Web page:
Twisted Minds - Underground Reviews

söndag 15 april 2018


Directed by: Johnny Dickie
Written by: Johnny Dickie
Stars: Henry Crane, Erin Mccone, Jack Mulvanerty

Country: USA
Style: Short | Thriller
Runtime: 45 min

Johnny Dickie has come a very long way since the debut of Slaughter Tales. Keith Loves Ava had been something I was anticipating since Dickie released the trailer about six months ago. It looked like it was going to be much different than what was currently going on in the independent horror world, and after seeing seeing Jack Mulvanerty’s Piety which was co-directed by Dickie, I knew that he was capable of crafting something that would stand out among its peers. I wasn’t let down.

Keith Loves Ava is a video diary/found footage style film that takes you into the mind of the titular Keith. An awkward, probably autistic loner, Keith, who lives on his own at his parents expense is making a documentary about the town he lives in. But the focus is more so on himself. He brings you to places that he thinks are important in the town, he talks about his own background, he doesn’t have friends or even acquaintances really, so he tries to interview stranges. One of these strangers turns out to be Ava. The clerk at a local bookstore, Ava is about as normal as a girl can get. And unfortunately for Ava, Keith becomes infatuated with her immediately upon meeting her. He interviews her for his film, and then asks for a follow up interview. Upon meeting with her for the follow up, Keith learns that she has a boyfriend and it’s all down hill from here. Keith begins to unravel, murderously. He confronts Ava’s boyfriend’s best-friend, resulting in his death. The climax sees Keith tying both Ava and her boyfriend up and torturing them to death. The end.

This was really well shot. Impressively well for a video diary style film. It was almost too good to pass for a video diary at some points.

Some of the acting was kind of stiff, but Henry Crane really knocked it out of the park here. He played a believable and almost lovable weirdo. Similar to Norman Bates, you get the idea that there’s something off about Keith but he’s just normal enough to get a pass. Dickie is always good at playing himself and Mulvanerty does great as an uncomfortable wholesome victim to Keith’s madness. Erin McCone, who plays Ava, was good in an amateur way, but shows promise. Everyone had good chemistry and played off of each other really well.

My only real problems with the film was that I wanted more background and closure from a lot of different aspects of the story. I was really into the story, it was unfolding and getting heavier and heavier, but there was a few things that felt like they were left open that I wished were closed.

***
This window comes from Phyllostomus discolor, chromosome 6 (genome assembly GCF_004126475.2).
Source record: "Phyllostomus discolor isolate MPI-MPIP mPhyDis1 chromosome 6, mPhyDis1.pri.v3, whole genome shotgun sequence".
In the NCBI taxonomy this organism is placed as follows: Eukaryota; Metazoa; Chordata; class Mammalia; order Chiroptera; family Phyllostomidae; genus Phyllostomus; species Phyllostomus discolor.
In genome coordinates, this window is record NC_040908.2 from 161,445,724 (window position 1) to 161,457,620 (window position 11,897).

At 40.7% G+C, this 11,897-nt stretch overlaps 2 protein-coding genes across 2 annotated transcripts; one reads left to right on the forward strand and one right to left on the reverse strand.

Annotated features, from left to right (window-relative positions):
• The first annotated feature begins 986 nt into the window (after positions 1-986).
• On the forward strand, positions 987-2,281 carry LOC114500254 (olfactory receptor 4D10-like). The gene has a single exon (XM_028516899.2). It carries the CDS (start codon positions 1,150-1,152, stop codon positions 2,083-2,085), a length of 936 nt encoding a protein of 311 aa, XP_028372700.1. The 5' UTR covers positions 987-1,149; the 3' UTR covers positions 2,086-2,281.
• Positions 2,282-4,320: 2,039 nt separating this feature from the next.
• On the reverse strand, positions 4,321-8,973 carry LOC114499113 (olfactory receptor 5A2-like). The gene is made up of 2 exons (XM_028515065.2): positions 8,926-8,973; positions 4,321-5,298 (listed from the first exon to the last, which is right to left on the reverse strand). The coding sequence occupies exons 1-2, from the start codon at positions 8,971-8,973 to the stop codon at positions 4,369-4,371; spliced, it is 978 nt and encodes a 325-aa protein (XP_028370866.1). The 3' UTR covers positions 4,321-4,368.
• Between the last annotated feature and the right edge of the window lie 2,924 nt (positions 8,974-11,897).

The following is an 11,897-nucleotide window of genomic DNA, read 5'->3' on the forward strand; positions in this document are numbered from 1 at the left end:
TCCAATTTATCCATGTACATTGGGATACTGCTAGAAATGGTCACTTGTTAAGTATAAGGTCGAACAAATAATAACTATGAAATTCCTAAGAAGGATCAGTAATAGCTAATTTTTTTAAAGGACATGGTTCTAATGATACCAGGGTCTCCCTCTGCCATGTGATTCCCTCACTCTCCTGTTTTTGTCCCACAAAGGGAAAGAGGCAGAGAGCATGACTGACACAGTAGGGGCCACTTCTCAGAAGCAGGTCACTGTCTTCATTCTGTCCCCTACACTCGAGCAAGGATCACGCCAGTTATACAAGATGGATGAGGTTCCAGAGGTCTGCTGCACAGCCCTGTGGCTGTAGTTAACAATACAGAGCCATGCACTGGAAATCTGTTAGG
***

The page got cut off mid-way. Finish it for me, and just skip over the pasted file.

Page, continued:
Keith mentions a girl that he had had a relationship with in the past, and you get the idea that something terrible may have happened to her. But you never really get much out of it. I get that the story is told by Keith and you get what he’s comfortable giving, but I was really on the edge of my seat waiting to see this girl’s skeleton in his basement or something. Also, why did Keith’s parents leave him with their house? All of these people could potentially be rotting in a crawl space and I want to know what’s going on. And I never will. That hurts.

The ending was a little empty feeling too. You get a Big Bang with some mean gore and torture. But you don’t get closure. You don’t get answers. You don’t find out who Keith “really” is. Or what happens to him. But again, I guess this is my problem with found footage style films and not this film in particular. You get what you’re given and if you’re give too much it takes away from it being realistic. I guess it’s ballsy to make a no budget found footage film, and I think Dickie did so successfully.

All in all, Keith Loves Ava was great. It was fun and entertaining. You get a mean spirited short out of it and it delivers in the end. Dickie, Mulvanerty, and Crane have a general sense of what they’re trying to do and they’re all definitely on the same page. This and Piety sort of give me hope for this next generation of younger independent filmmakers.


Writer for Twisted Minds. Crazy American guy, collaborates together with his homebro Crack Sizzlack and Four Twenty Film Reviews. Have a great knowledge about movies and music and has been on the track as long as he can remember. He has a huge VHS-collection and is responsible owner of the underground movie distribution label King of the Witches and has written and directed the feature film In Furs (2016).